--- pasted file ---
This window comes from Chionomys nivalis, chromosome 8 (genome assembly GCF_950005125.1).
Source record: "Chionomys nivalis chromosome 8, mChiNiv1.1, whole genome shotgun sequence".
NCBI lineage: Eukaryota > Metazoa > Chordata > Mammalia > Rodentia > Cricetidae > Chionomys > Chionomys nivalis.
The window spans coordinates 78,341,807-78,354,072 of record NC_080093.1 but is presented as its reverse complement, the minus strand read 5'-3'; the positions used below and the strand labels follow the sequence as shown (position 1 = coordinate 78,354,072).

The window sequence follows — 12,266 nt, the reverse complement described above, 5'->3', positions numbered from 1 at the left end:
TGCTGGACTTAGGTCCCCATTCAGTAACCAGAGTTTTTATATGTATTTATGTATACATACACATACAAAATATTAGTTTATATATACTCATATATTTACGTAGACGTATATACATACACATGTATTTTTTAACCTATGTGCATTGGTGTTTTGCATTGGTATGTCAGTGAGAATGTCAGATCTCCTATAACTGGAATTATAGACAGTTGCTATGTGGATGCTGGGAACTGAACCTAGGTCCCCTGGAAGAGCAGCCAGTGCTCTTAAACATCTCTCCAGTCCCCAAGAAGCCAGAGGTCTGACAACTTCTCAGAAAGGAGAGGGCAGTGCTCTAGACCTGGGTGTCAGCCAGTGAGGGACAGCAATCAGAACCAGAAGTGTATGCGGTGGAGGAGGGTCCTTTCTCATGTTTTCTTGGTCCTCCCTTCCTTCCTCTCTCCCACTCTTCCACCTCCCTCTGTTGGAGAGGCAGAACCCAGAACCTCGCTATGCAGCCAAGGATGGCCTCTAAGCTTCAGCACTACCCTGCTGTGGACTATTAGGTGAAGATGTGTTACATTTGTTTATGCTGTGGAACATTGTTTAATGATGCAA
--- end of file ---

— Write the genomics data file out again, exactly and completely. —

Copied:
This window comes from Chionomys nivalis, chromosome 8 (genome assembly GCF_950005125.1).
Source record: "Chionomys nivalis chromosome 8, mChiNiv1.1, whole genome shotgun sequence".
NCBI lineage: Eukaryota > Metazoa > Chordata > Mammalia > Rodentia > Cricetidae > Chionomys > Chionomys nivalis.
The window spans coordinates 78,341,807-78,354,072 of record NC_080093.1 but is presented as its reverse complement, the minus strand read 5'-3'; the positions used below and the strand labels follow the sequence as shown (position 1 = coordinate 78,354,072).

The window sequence follows — 12,266 nt, the reverse complement described above, 5'->3', positions numbered from 1 at the left end:
TGCTGGACTTAGGTCCCCATTCAGTAACCAGAGTTTTTATATGTATTTATGTATACATACACATACAAAATATTAGTTTATATATACTCATATATTTACGTAGACGTATATACATACACATGTATTTTTTAACCTATGTGCATTGGTGTTTTGCATTGGTATGTCAGTGAGAATGTCAGATCTCCTATAACTGGAATTATAGACAGTTGCTATGTGGATGCTGGGAACTGAACCTAGGTCCCCTGGAAGAGCAGCCAGTGCTCTTAAACATCTCTCCAGTCCCCAAGAAGCCAGAGGTCTGACAACTTCTCAGAAAGGAGAGGGCAGTGCTCTAGACCTGGGTGTCAGCCAGTGAGGGACAGCAATCAGAACCAGAAGTGTATGCGGTGGAGGAGGGTCCTTTCTCATGTTTTCTTGGTCCTCCCTTCCTTCCTCTCTCCCACTCTTCCACCTCCCTCTGTTGGAGAGGCAGAACCCAGAACCTCGCTATGCAGCCAAGGATGGCCTCTAAGCTTCAGCACTACCCTGCTGTGGACTATTAGGTGAAGATGTGTTACATTTGTTTATGCTGTGGAACATTGTTTAATGATGCAA